FDIC gives us comfort, but does not function in a systemic crisis - Jim SinclairGiven the track record of our Government and Wall Street working hand-in-hand to lie, cheat and steal from us, Americans are sure giving the Government/financial system a lot of leeway on what is being promoted about the economy and the safety of bank deposits in the banking system.
As for the economy, the initial reading on Q4 GDP for 2012 was that it went negative. The first revision, after some questionable "adjustments," turned the GDP reading barely positive. This is IF you really believe inflation is as low as the Government says it it. I do not. Based on all the presented evidence, plus my own personal spending experience, inflation is significantly higher than we're being told. Therefore, on a real inflation-adjusted basis, the real GDP is negative and probably was negative for all of 2012. Just because a unit of food costs more than it did last year, doesn't mean that anything happened to incrementally increase GDP. If anything, higher prices reduce demand.
As for the supposed "economic recovery." Let's look at some company earnings reports this week - companies that are directly related to and contribute to the GDP. First, AK Steel released earnings and warned of a weak first quarter today: AK Steel AK Steel produces steel products for the auto, infrastructure (bridges, roads, housing) and manufacturing industries. If pricing and demand is weak, so are the basic GDP-contributing industries.
How about Caterpillar? Earlier this week it announced that it's retail machine sales were dropping globally, including a 12% in drop in North America (i.e. the U.S.): LINK How about the restaurant industry? Earlier this week it was announced that casual dining spending fell 5.4% in February: LINK If there's any business segment that reflects the mood of the consumer and the amount of discretionary/disposable income of the middle class, it is the restaurant business.
Finally, there was a full-page ad in today's Denver Post in which a large furniture retailer here is offering 5 years, 4 months (64 months) of no-interest/no down payment financing. Free money for over 5 years. There is obviously a bank behind this scheme, but it's certainly consistent with the drop in furniture sales that were reported in the last Census Bureau retail sales report. How can the housing industry truly be seeing any strength if the banks have to finance a new furniture "give-away?" Stay tuned on housing, I will writing an extensive post soon that outlines in detail why the housing market is rolling over and the next leg down could be very painful.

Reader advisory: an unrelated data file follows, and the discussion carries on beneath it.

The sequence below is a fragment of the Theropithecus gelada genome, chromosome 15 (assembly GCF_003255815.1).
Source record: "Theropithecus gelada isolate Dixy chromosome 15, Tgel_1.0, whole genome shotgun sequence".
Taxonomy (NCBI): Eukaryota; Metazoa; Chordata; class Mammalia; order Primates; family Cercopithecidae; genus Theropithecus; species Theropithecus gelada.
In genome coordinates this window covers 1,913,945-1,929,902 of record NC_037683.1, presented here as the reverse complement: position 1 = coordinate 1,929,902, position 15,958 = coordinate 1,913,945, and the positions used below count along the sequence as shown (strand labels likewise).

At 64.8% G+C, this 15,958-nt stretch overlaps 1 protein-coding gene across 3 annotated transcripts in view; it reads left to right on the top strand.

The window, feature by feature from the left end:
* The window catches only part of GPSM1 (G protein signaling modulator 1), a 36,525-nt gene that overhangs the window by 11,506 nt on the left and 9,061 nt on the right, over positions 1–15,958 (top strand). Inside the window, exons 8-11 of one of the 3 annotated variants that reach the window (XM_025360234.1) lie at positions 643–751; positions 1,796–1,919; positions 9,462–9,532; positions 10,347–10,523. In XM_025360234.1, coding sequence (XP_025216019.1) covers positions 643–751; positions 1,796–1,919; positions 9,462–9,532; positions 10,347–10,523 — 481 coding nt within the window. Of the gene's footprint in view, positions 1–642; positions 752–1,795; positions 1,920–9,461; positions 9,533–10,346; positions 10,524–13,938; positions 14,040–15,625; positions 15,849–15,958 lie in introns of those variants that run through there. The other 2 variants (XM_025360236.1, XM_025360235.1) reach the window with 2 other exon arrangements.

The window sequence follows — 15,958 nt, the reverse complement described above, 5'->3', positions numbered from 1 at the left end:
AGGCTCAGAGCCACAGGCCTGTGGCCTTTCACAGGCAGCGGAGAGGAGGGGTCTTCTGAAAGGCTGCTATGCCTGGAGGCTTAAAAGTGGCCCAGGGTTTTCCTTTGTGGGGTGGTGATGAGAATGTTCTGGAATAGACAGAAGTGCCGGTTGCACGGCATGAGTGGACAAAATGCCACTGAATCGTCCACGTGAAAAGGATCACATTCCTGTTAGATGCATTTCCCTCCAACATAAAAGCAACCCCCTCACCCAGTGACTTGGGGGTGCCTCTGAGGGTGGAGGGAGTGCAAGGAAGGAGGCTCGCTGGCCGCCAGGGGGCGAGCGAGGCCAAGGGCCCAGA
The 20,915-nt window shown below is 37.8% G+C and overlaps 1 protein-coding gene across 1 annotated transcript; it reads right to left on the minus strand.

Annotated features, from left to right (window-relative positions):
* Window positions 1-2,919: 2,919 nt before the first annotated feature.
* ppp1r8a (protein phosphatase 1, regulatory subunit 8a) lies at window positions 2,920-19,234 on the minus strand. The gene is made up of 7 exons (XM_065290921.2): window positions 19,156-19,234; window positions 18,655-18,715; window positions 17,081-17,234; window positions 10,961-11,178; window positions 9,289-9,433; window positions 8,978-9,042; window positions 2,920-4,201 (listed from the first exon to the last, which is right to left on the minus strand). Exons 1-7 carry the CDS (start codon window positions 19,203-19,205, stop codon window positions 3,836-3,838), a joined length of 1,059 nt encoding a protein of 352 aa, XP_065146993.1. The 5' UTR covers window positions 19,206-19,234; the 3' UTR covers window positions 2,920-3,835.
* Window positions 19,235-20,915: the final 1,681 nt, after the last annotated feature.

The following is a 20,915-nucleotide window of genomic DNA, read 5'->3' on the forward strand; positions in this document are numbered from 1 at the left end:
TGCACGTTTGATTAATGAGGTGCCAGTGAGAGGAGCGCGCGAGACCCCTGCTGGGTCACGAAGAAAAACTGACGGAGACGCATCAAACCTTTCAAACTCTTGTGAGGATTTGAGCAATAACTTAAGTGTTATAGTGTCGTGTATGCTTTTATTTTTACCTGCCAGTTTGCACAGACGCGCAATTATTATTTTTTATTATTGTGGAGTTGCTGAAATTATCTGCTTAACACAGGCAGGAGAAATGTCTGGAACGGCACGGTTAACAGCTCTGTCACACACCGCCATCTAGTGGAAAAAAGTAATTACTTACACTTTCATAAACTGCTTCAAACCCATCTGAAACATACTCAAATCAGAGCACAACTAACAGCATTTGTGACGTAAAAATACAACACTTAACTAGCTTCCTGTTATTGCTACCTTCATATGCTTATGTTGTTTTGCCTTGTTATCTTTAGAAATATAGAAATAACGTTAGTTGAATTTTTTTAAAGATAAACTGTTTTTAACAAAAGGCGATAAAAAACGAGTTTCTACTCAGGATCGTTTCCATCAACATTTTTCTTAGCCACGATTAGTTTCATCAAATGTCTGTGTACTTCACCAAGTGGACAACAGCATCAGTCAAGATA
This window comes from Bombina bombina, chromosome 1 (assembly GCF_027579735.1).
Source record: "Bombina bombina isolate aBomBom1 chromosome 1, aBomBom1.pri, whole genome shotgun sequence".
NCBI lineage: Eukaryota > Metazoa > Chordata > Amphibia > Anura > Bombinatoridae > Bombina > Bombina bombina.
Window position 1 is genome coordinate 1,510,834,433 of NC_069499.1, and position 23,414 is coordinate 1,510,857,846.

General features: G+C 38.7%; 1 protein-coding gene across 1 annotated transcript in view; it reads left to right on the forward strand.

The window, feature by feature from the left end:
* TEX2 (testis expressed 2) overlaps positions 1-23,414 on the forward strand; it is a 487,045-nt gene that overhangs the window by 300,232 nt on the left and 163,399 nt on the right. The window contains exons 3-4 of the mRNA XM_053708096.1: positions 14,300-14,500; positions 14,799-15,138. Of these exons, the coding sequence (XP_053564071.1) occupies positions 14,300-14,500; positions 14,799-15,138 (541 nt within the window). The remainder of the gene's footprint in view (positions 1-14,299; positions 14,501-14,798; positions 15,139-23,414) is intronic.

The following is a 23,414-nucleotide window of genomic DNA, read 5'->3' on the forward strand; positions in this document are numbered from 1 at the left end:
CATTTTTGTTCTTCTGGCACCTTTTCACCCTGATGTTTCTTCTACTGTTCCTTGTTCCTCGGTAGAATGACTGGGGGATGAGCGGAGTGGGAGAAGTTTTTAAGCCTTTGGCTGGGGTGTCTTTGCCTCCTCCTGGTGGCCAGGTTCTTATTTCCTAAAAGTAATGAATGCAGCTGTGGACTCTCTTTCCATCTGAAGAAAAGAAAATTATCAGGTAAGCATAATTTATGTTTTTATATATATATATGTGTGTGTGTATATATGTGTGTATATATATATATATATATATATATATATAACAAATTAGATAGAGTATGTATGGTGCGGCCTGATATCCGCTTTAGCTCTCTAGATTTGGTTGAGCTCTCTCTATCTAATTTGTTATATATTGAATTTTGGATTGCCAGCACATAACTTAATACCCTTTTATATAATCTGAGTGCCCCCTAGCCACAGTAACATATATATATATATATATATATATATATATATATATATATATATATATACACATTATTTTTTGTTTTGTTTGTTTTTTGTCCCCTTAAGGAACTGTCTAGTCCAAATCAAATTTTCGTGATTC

Turning to the safety of your money in the banking system. The situation in Cyprus is not getting a lot of mainstream media airplay other than superficial reporting. To really follow what's going on, the significance and implications of what's going on, requires accessing good news blogs and international news websites.
Essentially the proposed bailout of the Cypriot banking system involves annexing some percentage of money sitting in Cyprus bank accounts. Now, people in the United States are being told that the Cyprus situation is a small little irritation in a far off island country and not relevant to the U.S. If it's not relevant, then why did the U.S. Government, via the IMF, join the EU in raising funds and in leading the proposed restructuring, which includes taking depositor accounts?
Here's Ben Bernanke's response to a question yesterday about the Cyprus situation: "As someone mentioned Cyprus is a tiny economy. I don’t think these issues as worrisome as they are and as concerned as we would be for the Cyprus people, I don’t think that they have a direct implications for the U.S. economy." I recommend reading this entire analysis: LINK If this is true, Ben, then why did the Federal Reserve print up $100 billion last week and move into the excess reserve accounts of the U.S. subsidiaries of European banks? Why is 50% of the entire $1.9 trillion in excess reserves - U.S. taxpayer guaranteed money - sitting in EU bank U.S. subsidiaries? Something smells rotten in the State of DC, where the IMF is headquartered, by the way.
My point on this is that, for some insane reason, the average U.S. citizen places a high degree of trust in the idea that the U.S. Government will always protect bank accounts. That's just not true. I bet 98% of you reading this do not even realize that a deposit into a bank is a loan from you to the bank. How many understand this? If you go to any bank balance sheet, you'll see that "deposits" are a liability account - a debt obligation from the bank to the depositor.
What this means is that in times of crisis, a bank depositor is just as exposed to a restructuring "haircut" or even full loss of money "loaned." Ultimately a depositor is nothing more than another creditor in a bankruptcy. The U.S. Government hides this risk by implementation of FDIC insurance. But the amount of FDIC liquidity available to cover a major crisis is minuscule. In 2008, the Fed and the U.S. Treasury printed up a couple trillion dollars and gave it to the banks to head off a bank run by depositors. If you think this can't happen in this country, ask anyone who was around in March 1933, when U.S. banks had either closed down or place restrictions on money being kept in banks....
When reality bites the average U.S. citizen, it is going to be extremely painful. The Cyprus bank crisis is a lot more significant that most people realize. It's also been the entire focus of the EU/IMF for the last week. It is also very significant for gold - gold vs. fiat currency and physical gold vs. paper gold (ETFs, futures):
Confidence in the banking system and trust in policy makers has been shattered and, regardless of what happens in the tiny Mediterranean nation, this will drive more investors around the world to seek safety in precious metals. LINKHave a great weekend!